The black market will benefit from supply shortages when recreational cannabis becomes legal Wednesday, a new report from the C.D. Howe Institute says.
The report, released Thursday, estimates $800 million in tax revenues lost to the black market in the first year of legalization. The report estimates that federal and provincial governments will only collect between $300 million and $600 million in first-year cannabis tax revenues.
The authors of the report found that at current production levels, legal supply will only meet 30 to 60 per cent of total demand. If the entire market were supplied legally and taxed, the report found, the potential revenue from both excise and goods and services taxes would be about $1.3 billion. While some of the loss comes from a lack of supply, other losses will be realized in the lack of edible products on the legal market, products that are already available on the black market.
“The federal government has made it clear that a key objective of legalization is the elimination of black markets and their associated criminal activities,” a summary attached to the report said.
“Accordingly, federal and provincial governments have agreed to keep marijuana taxes relatively low to keep legal marijuana prices competitive. Regardless of any legal-illegal price differential, a black market will clearly thrive if legal domestic supply is not able to meet demand.”
Statistics Canada also took a look at estimated demand for legal cannabis. That report, issued in September, found that the total market value for legal cannabis could range between $816 million and $1.018 billion in the fourth quarter of 2018, while purchases of illegal cannabis could range between $254 million and $317 million for the same time period. That calculation was done by estimating the amount of cannabis purchased by illegal users switching to the legal market, illegal users not switching over and new users joining the legal market.
The agency also found that the average price of cannabis per gram in Canada is $6.86. The price per gram on the prairies averages $7.34. Quebec is the lowest at $5.83 while the Territories are the highest at $10.81.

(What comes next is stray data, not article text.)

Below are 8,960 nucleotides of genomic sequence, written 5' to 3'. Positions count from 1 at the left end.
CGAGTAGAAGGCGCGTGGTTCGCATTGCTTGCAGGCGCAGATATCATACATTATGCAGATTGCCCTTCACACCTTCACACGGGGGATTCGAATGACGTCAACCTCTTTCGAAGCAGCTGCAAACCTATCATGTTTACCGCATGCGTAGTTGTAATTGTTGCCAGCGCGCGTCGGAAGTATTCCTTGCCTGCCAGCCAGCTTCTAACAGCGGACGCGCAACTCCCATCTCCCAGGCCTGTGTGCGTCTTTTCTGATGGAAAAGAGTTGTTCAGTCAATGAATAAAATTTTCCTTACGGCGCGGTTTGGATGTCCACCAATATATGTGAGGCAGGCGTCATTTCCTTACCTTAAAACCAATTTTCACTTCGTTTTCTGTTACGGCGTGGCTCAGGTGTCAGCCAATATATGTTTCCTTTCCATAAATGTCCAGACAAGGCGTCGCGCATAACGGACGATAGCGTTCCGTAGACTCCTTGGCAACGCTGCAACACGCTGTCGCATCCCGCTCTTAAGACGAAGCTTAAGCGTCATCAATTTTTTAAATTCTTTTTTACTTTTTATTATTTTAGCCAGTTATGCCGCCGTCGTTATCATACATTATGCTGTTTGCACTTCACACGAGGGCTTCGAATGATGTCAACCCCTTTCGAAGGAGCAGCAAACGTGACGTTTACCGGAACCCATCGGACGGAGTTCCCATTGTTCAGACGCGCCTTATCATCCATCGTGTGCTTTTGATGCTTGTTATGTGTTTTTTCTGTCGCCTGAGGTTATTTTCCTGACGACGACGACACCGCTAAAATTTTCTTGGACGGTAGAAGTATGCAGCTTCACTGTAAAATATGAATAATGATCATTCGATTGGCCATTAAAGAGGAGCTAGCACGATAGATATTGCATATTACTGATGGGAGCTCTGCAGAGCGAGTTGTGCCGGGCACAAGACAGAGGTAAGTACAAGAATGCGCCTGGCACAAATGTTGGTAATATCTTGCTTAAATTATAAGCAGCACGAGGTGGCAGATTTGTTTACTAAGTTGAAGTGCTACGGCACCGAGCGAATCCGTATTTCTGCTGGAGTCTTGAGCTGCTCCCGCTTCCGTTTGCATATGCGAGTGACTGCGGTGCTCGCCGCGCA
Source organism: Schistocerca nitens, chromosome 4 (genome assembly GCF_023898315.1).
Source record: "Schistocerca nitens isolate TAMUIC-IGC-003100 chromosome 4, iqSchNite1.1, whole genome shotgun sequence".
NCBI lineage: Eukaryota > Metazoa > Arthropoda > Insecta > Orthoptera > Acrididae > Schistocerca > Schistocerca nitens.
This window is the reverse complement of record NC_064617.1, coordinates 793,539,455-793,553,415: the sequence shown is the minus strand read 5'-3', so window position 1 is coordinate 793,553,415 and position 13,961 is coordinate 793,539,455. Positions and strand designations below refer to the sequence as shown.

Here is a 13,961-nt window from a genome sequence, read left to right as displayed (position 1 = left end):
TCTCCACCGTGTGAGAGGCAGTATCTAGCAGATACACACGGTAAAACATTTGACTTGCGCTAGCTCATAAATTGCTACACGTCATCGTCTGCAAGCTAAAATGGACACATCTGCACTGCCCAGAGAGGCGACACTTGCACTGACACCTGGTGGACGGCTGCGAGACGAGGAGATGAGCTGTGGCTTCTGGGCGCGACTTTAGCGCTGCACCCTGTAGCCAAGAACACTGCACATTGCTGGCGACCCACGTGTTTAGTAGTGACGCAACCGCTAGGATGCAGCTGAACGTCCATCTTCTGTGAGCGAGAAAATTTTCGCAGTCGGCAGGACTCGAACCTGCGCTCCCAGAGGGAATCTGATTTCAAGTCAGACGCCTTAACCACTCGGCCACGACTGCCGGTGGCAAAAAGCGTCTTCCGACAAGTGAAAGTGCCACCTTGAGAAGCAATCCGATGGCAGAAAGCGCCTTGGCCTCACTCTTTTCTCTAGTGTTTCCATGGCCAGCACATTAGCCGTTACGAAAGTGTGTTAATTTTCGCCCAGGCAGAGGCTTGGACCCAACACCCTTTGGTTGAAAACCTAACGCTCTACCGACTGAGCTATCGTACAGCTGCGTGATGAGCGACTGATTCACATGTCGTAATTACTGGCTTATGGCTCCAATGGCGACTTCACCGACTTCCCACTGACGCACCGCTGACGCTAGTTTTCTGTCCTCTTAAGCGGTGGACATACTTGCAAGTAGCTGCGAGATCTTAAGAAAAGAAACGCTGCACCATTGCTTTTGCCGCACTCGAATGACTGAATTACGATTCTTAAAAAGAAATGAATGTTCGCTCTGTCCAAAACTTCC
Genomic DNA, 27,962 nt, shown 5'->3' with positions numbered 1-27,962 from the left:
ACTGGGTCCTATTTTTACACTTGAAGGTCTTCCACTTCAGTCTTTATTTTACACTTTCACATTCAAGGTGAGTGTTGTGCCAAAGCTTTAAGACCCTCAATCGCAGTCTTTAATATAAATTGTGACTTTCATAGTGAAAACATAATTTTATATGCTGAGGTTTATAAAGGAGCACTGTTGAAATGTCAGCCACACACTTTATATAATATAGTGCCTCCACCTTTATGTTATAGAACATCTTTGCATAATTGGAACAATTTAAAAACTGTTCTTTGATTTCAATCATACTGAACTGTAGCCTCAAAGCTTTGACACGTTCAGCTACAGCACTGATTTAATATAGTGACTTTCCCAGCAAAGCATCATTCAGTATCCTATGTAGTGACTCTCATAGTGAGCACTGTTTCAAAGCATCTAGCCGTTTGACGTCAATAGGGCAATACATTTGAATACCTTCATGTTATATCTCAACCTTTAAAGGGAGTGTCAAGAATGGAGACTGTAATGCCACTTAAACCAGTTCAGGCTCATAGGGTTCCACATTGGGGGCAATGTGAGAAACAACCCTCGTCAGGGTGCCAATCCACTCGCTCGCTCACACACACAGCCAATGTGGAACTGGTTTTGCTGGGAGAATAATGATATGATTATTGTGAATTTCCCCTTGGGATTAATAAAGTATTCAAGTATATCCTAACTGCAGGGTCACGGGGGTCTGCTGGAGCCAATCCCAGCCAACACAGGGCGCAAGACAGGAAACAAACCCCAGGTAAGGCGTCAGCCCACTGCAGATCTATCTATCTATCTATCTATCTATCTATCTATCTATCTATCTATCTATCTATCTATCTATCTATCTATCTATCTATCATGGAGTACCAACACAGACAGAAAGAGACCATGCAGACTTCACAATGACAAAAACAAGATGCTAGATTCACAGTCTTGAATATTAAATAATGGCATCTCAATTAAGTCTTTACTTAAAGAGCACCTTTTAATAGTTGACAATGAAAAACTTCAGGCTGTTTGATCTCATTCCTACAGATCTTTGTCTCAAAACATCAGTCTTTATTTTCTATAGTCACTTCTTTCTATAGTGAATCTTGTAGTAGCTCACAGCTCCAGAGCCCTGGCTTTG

Statistics Canada has been collecting data on current and expected cannabis use throughout the year. According to its finding, the province with the highest percentage of cannabis use is Nova Scotia at 23 per cent of the population, followed by B.C. at 20 per cent. Saskatchewan, at 16 per cent, sits just above the national average of 15 per cent. Quebec is the only province with a rate lower than the rest of Canada. Ten per cent of that province’s population uses cannabis.
That data comes from the third quarter results of the National Cannabis Survey. It found that men are more likely to use cannabis overall, and more likely to use it daily. Daily use is more common among people aged 15-24 than among those older than 45. Doctors have warned against cannabis use in people under the age of 25 as their brains are still developing.
The national statistical agency also took a look at where Canadians live in comparison to planned cannabis stores. Saskatchewan will have the highest percentage of its population within 5 km of a cannabis store, at 62.3 per cent. Ontario is the lowest among the provinces. Since Premier Doug Ford changed the retail model from the public to the private sector shortly after taking office, the province has no planned stores.
Of provinces that do have planned store locations, Manitoba will have the second highest percentage of its population located within 5 km of a cannabis store at 58.5 per cent, followed by Newfoundland, B.C. and Yukon.
Alberta will have the highest percentage of people within 1 km of a cannabis store at 15.4 per cent (Saskatchewan second with 10.7 per cent) and the highest within 2 km at 34.3 per cent (Saskatchewan second at 28.8 per cent.